Monday, September 29, 2008

Finally Someone who Gets it: Straight Talk from Newsweek Columnist

More Days Till the Palin-Biden Debate

Palin is Ready? Pleeeeeeeeeease.

Senator John McCain likes to characterize himself as a "straight-talker." Then he says: "I'm John McCain and I approve this message" for political ads that are blatant lies. Then he chooses Sarah Palin for his running mate. And she is only allowed to repeat memorized talking points. So much for the "straight talking express."

There's some talk that this could change at the debate, that they're going to "let Palin loose" and be herself. But that's what happened with the Katie Couric interview. We know how well that went. This "straight talking express" is a train wreck waiting to happen.

Finally the mainstream press is getting it. One of my favorite columnists, Fareed Zacharia who often writes for Newsweek and Time, more or less makes that point in a hard hitting article that will appear in this week's Newsweek magazine. This is the kind of straight talking we need.

* * *
From the October 6th issue of Newsweek Magazine:

Palin Is Ready? Please.

McCain says that he always puts country first. In this important case, that is simply not true.

Fareed Zakaria
From the magazine issue dated Oct 6, 2008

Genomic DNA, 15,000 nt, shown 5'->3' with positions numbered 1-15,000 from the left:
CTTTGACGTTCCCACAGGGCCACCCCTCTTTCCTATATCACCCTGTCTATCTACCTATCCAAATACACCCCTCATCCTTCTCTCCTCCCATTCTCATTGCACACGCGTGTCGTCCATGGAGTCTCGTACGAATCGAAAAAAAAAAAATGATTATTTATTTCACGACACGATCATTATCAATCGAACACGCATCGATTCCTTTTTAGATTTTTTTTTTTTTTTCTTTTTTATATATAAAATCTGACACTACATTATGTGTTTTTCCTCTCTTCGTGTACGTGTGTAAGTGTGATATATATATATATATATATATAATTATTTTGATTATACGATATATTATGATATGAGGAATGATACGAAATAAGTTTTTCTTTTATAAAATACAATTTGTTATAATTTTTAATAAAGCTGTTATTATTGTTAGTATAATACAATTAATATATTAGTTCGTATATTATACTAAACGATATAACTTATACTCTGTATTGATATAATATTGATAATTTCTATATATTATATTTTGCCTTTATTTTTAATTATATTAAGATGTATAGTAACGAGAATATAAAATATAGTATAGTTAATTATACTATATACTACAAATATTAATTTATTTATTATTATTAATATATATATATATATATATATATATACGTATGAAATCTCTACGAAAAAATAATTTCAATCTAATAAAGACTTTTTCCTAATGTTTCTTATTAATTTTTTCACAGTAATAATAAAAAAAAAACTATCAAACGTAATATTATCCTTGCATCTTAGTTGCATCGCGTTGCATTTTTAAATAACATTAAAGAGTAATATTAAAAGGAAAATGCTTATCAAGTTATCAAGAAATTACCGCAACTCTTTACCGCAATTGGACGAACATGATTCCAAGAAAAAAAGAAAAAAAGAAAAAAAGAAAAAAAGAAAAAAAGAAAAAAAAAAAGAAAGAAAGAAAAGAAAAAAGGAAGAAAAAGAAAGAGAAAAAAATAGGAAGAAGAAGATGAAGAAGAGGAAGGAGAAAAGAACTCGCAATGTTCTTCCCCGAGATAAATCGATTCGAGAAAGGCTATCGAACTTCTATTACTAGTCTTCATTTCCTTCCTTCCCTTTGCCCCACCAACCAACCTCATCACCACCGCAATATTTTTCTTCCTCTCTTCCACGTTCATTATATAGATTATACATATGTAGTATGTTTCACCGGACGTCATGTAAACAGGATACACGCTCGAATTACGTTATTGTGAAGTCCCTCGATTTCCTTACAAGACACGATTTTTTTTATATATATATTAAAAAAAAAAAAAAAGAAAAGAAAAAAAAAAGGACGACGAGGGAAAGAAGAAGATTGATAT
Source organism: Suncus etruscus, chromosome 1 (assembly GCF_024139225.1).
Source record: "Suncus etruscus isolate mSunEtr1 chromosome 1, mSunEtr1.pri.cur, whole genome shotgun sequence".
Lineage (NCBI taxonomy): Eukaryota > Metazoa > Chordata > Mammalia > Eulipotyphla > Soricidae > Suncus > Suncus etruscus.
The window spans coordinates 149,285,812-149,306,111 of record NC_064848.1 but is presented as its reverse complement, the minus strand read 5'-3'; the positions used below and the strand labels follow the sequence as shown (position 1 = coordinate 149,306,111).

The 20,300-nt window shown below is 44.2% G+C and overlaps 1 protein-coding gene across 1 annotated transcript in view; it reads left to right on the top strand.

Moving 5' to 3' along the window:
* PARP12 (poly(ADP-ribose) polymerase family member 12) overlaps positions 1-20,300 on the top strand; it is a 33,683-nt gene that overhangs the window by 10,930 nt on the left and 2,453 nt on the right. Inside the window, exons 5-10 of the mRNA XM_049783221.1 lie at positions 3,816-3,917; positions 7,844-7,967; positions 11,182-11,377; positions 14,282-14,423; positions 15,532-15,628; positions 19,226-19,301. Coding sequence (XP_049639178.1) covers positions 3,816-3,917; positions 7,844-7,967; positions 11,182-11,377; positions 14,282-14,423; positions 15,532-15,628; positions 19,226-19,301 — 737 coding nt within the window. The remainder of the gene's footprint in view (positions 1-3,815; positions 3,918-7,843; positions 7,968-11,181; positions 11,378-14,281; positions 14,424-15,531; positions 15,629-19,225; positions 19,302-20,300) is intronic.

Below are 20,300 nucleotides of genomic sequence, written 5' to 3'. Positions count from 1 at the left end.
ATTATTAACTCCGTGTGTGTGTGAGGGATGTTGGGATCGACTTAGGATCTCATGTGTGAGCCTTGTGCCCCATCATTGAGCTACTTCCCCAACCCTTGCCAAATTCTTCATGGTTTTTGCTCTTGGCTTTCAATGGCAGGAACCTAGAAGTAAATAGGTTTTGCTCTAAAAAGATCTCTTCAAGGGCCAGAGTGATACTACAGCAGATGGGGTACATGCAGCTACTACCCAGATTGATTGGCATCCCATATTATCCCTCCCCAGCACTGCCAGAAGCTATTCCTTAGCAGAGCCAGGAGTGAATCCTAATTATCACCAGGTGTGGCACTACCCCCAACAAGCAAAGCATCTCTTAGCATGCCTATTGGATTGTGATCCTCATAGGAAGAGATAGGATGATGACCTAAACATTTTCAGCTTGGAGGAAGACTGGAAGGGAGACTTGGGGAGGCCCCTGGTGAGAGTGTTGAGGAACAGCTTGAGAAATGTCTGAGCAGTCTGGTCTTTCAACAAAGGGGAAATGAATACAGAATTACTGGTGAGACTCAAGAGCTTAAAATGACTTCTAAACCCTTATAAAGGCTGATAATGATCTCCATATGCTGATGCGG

Will someone please put Sarah Palin out of her agony? Is it too much to ask that she come to realize that she wants, in that wonderful phrase in American politics, "to spend more time with her family"? Having stayed in purdah for weeks, she finally agreed to a third interview. CBS's Katie Couric questioned her in her trademark sympathetic style. It didn't help. When asked how living in the state closest to Russia gave her foreign-policy experience, Palin responded thus:

"It's very important when you consider even national-security issues with Russia as Putin rears his head and comes into the airspace of the United States of America. Where—where do they go? It's Alaska. It's just right over the border. It is from Alaska that we send those out to make sure that an eye is being kept on this very powerful nation, Russia, because they are right there. They are right next to—to our state."

There is, of course, the sheer absurdity of the premise. Two weeks ago I flew to Tokyo, crossing over the North Pole. Does that make me an expert on Santa Claus? (Thanks, Jon Stewart.) But even beyond that, read the rest of her response. "It is from Alaska that we send out those …" What does this mean? This is not an isolated example. Palin has been given a set of talking points by campaign advisers, simple ideological mantras that she repeats and repeats as long as she can. ("We mustn't blink.") But if forced off those rehearsed lines, what she has to say is often, quite frankly, gibberish.


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